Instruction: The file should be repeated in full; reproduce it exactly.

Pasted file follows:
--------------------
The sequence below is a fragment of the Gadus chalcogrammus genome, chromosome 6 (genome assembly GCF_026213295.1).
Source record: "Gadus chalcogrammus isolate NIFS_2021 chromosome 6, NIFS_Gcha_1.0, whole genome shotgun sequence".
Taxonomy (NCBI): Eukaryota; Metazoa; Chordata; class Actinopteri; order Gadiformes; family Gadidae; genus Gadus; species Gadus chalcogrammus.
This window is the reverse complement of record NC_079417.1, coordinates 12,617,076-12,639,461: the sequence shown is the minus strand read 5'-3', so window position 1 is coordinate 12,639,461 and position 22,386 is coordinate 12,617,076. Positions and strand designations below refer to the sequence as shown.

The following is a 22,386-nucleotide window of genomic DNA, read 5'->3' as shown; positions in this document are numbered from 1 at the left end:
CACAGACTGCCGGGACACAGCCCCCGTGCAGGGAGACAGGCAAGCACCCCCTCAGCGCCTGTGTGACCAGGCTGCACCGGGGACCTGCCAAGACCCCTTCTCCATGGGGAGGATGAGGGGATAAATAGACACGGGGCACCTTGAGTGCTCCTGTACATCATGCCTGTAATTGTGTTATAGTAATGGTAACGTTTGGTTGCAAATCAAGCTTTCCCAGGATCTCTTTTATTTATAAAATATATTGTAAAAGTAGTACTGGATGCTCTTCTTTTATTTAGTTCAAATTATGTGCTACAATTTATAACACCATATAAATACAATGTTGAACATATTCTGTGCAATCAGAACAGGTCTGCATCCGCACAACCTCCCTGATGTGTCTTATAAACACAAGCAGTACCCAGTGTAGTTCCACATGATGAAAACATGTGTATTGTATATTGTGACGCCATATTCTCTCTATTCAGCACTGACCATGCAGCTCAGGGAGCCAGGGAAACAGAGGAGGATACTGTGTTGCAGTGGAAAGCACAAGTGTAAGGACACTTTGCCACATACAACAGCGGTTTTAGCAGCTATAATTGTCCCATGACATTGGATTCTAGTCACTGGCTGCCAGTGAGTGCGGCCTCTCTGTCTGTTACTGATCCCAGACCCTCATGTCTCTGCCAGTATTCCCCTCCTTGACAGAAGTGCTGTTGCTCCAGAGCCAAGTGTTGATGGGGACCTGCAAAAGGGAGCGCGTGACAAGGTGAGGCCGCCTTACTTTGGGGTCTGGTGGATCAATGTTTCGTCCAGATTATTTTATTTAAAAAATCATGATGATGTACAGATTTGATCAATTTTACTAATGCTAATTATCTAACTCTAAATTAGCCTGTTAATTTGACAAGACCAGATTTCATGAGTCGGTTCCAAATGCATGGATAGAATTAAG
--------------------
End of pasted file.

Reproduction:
The sequence below is a fragment of the Gadus chalcogrammus genome, chromosome 6 (genome assembly GCF_026213295.1).
Source record: "Gadus chalcogrammus isolate NIFS_2021 chromosome 6, NIFS_Gcha_1.0, whole genome shotgun sequence".
Taxonomy (NCBI): Eukaryota; Metazoa; Chordata; class Actinopteri; order Gadiformes; family Gadidae; genus Gadus; species Gadus chalcogrammus.
This window is the reverse complement of record NC_079417.1, coordinates 12,617,076-12,639,461: the sequence shown is the minus strand read 5'-3', so window position 1 is coordinate 12,639,461 and position 22,386 is coordinate 12,617,076. Positions and strand designations below refer to the sequence as shown.

The following is a 22,386-nucleotide window of genomic DNA, read 5'->3' as shown; positions in this document are numbered from 1 at the left end:
CACAGACTGCCGGGACACAGCCCCCGTGCAGGGAGACAGGCAAGCACCCCCTCAGCGCCTGTGTGACCAGGCTGCACCGGGGACCTGCCAAGACCCCTTCTCCATGGGGAGGATGAGGGGATAAATAGACACGGGGCACCTTGAGTGCTCCTGTACATCATGCCTGTAATTGTGTTATAGTAATGGTAACGTTTGGTTGCAAATCAAGCTTTCCCAGGATCTCTTTTATTTATAAAATATATTGTAAAAGTAGTACTGGATGCTCTTCTTTTATTTAGTTCAAATTATGTGCTACAATTTATAACACCATATAAATACAATGTTGAACATATTCTGTGCAATCAGAACAGGTCTGCATCCGCACAACCTCCCTGATGTGTCTTATAAACACAAGCAGTACCCAGTGTAGTTCCACATGATGAAAACATGTGTATTGTATATTGTGACGCCATATTCTCTCTATTCAGCACTGACCATGCAGCTCAGGGAGCCAGGGAAACAGAGGAGGATACTGTGTTGCAGTGGAAAGCACAAGTGTAAGGACACTTTGCCACATACAACAGCGGTTTTAGCAGCTATAATTGTCCCATGACATTGGATTCTAGTCACTGGCTGCCAGTGAGTGCGGCCTCTCTGTCTGTTACTGATCCCAGACCCTCATGTCTCTGCCAGTATTCCCCTCCTTGACAGAAGTGCTGTTGCTCCAGAGCCAAGTGTTGATGGGGACCTGCAAAAGGGAGCGCGTGACAAGGTGAGGCCGCCTTACTTTGGGGTCTGGTGGATCAATGTTTCGTCCAGATTATTTTATTTAAAAAATCATGATGATGTACAGATTTGATCAATTTTACTAATGCTAATTATCTAACTCTAAATTAGCCTGTTAATTTGACAAGACCAGATTTCATGAGTCGGTTCCAAATGCATGGATAGAATTAAG